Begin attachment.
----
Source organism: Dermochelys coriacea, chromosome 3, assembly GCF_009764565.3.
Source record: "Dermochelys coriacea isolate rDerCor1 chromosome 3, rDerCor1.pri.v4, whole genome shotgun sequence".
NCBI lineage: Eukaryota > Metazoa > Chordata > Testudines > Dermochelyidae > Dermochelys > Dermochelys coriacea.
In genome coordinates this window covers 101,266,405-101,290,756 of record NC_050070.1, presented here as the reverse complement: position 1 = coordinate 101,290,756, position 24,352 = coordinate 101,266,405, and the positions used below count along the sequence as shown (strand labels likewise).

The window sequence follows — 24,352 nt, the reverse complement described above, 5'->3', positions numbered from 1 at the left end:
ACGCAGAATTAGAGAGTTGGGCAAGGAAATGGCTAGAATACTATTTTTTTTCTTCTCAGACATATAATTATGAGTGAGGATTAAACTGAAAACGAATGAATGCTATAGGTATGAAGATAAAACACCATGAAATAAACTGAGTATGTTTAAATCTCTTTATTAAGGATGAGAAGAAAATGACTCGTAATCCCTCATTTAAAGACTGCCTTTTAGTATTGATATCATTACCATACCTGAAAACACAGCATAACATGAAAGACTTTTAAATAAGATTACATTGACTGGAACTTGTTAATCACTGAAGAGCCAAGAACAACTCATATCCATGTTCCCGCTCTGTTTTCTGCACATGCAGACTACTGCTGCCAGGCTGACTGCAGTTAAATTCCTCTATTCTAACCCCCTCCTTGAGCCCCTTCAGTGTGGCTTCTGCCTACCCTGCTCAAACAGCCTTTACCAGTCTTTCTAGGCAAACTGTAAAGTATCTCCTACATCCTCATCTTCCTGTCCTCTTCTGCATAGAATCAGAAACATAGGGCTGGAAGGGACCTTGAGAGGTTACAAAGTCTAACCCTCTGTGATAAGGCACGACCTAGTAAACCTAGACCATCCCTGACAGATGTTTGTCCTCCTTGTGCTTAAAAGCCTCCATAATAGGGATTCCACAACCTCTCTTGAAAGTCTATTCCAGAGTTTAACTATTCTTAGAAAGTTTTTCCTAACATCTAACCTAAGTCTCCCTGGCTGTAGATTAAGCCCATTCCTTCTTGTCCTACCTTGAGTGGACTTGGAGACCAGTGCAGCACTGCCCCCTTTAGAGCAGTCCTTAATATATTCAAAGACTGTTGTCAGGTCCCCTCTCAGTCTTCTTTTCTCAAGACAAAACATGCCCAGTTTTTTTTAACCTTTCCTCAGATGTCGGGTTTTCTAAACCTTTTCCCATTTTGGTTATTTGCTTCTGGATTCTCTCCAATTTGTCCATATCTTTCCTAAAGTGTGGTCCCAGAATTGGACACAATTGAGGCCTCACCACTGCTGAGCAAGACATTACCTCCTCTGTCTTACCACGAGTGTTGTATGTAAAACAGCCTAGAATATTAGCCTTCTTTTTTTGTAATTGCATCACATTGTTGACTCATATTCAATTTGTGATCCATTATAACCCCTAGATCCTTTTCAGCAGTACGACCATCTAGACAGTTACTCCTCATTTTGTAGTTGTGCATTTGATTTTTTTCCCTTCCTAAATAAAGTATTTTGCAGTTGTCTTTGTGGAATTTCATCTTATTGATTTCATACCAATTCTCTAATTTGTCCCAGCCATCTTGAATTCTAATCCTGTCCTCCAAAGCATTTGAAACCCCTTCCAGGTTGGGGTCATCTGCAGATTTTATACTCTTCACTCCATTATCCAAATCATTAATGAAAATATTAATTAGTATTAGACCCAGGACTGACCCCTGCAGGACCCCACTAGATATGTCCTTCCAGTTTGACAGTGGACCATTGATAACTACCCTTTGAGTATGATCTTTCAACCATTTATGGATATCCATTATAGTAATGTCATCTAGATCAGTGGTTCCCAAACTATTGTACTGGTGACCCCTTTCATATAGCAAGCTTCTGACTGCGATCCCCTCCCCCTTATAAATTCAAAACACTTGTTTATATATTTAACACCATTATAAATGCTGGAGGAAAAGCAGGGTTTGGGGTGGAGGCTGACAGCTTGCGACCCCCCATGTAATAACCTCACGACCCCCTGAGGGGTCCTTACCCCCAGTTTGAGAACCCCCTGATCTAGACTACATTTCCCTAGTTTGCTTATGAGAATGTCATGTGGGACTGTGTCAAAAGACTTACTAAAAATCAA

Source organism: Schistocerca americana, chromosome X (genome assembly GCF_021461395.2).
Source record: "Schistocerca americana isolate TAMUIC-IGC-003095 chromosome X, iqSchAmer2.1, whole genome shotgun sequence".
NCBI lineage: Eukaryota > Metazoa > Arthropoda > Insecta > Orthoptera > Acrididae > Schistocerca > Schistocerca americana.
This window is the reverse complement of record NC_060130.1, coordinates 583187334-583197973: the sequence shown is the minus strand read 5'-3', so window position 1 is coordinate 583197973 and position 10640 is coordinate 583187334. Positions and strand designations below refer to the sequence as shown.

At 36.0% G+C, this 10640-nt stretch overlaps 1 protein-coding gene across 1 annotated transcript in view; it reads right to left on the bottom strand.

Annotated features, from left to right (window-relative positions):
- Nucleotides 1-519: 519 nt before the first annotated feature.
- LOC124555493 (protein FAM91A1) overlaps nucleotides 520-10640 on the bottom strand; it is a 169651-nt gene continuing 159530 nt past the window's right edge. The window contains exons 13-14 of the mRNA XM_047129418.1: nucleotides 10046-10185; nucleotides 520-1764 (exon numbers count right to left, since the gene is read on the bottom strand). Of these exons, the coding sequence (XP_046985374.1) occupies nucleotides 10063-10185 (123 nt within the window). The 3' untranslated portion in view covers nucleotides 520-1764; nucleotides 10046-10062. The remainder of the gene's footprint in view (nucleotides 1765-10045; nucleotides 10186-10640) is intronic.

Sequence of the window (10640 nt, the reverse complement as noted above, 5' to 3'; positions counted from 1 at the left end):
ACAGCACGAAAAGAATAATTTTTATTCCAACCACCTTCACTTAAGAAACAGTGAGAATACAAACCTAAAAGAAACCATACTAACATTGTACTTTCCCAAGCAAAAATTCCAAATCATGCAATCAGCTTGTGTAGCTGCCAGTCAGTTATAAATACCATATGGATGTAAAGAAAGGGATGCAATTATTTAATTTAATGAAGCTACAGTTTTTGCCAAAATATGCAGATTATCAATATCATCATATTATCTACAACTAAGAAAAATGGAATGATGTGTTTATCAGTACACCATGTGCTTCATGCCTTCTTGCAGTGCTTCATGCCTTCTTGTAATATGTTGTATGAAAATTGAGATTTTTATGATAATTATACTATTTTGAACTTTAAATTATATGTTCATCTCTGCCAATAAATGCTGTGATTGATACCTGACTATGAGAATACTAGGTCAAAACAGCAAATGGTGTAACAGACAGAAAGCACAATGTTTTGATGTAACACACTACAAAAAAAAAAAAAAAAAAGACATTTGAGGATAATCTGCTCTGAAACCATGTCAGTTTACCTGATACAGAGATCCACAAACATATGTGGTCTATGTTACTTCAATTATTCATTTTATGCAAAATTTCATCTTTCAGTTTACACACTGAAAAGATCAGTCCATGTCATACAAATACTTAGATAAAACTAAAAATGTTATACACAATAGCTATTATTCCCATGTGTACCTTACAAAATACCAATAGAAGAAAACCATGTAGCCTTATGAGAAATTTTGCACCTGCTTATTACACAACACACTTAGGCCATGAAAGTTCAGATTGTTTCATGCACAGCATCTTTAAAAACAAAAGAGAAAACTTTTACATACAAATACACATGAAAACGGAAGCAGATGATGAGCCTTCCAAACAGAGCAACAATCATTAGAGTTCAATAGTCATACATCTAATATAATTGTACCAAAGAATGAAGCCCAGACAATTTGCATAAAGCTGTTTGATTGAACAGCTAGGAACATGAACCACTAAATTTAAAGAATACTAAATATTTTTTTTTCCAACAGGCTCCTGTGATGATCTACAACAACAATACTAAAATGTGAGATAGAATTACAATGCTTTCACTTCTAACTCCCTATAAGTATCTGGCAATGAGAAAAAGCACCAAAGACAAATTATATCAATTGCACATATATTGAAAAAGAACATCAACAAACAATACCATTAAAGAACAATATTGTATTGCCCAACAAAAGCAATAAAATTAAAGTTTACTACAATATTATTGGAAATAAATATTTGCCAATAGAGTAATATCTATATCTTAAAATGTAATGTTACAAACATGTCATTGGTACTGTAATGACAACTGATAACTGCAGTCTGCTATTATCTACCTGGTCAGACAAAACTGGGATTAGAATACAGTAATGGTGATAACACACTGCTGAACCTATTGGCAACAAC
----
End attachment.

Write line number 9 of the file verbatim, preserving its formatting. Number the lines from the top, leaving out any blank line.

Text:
NCBI lineage: Eukaryota > Metazoa > Arthropoda > Insecta > Orthoptera > Acrididae > Schistocerca > Schistocerca americana.